WASHINGTON (Dec. 6, 2004) — Rep. Edolphus Towns, D-N.Y., will reintroduce the Motor Vehicle Owners' Right to Repair Act in the 109th Congress.
The Right to Repair Act would require—on pain of stiff criminal penalties—automobile manufacturers to provide independent repair shop owners with the same repair and diagnostic information that auto dealers get. In a press release from the Automotive Aftermarket Industry Association, Rep. Towns said that while he hoped for a negotiated settlement with the auto makers, “until a fair compromise is reached, I remain committed to this important legislation.”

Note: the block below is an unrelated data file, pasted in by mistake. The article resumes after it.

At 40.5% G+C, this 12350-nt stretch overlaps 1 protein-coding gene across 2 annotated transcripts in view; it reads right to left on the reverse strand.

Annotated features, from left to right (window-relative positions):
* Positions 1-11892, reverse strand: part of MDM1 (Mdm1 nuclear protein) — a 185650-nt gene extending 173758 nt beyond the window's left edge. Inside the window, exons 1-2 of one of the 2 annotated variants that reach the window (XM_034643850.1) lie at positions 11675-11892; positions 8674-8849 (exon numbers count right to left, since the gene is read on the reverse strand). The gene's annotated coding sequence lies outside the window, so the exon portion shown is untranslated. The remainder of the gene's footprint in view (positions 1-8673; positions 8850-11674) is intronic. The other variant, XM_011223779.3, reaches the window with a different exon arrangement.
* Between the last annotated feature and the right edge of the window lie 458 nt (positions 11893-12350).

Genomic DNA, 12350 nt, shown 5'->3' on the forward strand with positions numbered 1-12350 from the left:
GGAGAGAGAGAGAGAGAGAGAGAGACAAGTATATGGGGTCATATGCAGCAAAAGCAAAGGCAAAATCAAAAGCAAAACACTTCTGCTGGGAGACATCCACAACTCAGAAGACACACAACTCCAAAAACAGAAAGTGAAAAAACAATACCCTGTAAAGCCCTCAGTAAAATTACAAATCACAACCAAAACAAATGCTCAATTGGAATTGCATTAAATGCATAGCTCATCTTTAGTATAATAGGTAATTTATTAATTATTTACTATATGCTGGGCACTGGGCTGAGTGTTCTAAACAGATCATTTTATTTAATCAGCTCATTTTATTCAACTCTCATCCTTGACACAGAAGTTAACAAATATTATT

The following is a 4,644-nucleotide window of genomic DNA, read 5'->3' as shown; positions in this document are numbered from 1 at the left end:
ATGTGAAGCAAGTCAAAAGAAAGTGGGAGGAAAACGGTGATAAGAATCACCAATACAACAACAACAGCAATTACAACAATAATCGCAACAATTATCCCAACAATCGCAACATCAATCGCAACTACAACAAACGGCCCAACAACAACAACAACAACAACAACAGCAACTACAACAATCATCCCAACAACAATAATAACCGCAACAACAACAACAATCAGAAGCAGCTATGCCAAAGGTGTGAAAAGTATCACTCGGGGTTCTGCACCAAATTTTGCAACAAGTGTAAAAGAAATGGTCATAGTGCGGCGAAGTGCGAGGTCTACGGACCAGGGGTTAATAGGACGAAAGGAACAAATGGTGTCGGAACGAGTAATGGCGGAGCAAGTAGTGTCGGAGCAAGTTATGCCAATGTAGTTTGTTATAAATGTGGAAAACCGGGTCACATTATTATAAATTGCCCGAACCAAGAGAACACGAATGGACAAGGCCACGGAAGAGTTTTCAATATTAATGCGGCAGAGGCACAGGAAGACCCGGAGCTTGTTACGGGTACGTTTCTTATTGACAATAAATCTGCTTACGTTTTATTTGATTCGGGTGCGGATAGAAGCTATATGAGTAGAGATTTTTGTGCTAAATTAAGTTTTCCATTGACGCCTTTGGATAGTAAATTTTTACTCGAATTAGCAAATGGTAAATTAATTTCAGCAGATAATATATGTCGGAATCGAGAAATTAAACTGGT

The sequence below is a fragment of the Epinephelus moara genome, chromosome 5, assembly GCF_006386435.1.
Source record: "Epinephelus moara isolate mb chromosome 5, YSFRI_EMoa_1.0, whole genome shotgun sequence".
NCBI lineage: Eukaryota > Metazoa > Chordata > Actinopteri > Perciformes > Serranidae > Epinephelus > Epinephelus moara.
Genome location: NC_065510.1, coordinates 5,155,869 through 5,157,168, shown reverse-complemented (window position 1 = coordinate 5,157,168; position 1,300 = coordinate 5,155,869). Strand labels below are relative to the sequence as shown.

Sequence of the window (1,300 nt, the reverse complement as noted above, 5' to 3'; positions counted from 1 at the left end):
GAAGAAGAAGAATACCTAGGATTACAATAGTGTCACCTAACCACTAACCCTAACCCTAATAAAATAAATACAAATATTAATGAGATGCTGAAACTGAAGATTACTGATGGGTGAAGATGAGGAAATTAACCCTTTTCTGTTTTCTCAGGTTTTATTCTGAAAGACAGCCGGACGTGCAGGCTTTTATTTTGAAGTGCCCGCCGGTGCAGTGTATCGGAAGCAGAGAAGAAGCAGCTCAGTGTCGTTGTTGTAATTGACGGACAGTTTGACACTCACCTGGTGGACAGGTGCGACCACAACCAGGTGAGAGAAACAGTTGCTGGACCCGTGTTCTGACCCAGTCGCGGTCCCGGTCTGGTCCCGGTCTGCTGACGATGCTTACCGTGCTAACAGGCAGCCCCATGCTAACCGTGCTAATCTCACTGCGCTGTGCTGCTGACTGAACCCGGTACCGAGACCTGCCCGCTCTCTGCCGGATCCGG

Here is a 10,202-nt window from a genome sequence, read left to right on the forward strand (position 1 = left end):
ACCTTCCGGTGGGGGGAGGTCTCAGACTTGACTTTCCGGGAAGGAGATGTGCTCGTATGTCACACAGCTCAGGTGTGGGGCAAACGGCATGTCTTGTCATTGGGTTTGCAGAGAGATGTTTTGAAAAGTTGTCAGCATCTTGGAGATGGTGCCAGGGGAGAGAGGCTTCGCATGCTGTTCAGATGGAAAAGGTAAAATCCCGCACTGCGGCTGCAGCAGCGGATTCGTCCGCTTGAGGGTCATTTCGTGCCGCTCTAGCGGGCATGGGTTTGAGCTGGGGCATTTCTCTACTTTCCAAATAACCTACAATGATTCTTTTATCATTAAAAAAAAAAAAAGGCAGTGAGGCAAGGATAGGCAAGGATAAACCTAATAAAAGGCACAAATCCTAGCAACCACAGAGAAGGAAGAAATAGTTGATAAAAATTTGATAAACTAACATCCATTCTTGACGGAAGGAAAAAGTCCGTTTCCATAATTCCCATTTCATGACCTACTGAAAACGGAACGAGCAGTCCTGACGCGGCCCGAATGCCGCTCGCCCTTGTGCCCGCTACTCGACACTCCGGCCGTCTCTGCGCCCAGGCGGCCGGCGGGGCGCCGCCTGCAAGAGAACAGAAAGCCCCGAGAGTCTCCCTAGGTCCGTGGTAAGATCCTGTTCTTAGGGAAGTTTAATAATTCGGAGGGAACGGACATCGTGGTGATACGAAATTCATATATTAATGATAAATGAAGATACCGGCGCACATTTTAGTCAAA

He said that some press reports had “mischaracterized” him as backing off from supporting the legislation. A spokesman for Rep. Towns said he wasn't sure when the bill would be reintroduced or whether it would be identical to the legislation introduced in the 108th Congress.
“We're still trying to work across the aisle” with Rep. Joe Barton, R-Texas, chairman of the House Energy and Commerce Committee, he said.
The Right to Repair Act is supported by virtually all aftermarket associations except the Automotive Service Association (ASA), which negotiated a voluntary agreement with auto makers to set up auto repair Web sites accessible to all. Supporters of the legislation note that the auto makers could renege on the ASA agreement at any time without threat of punishment, while the ASA and the auto makers insist that forcing federal sanctions into the process will create a cumbersome new stratum of government bureaucracy.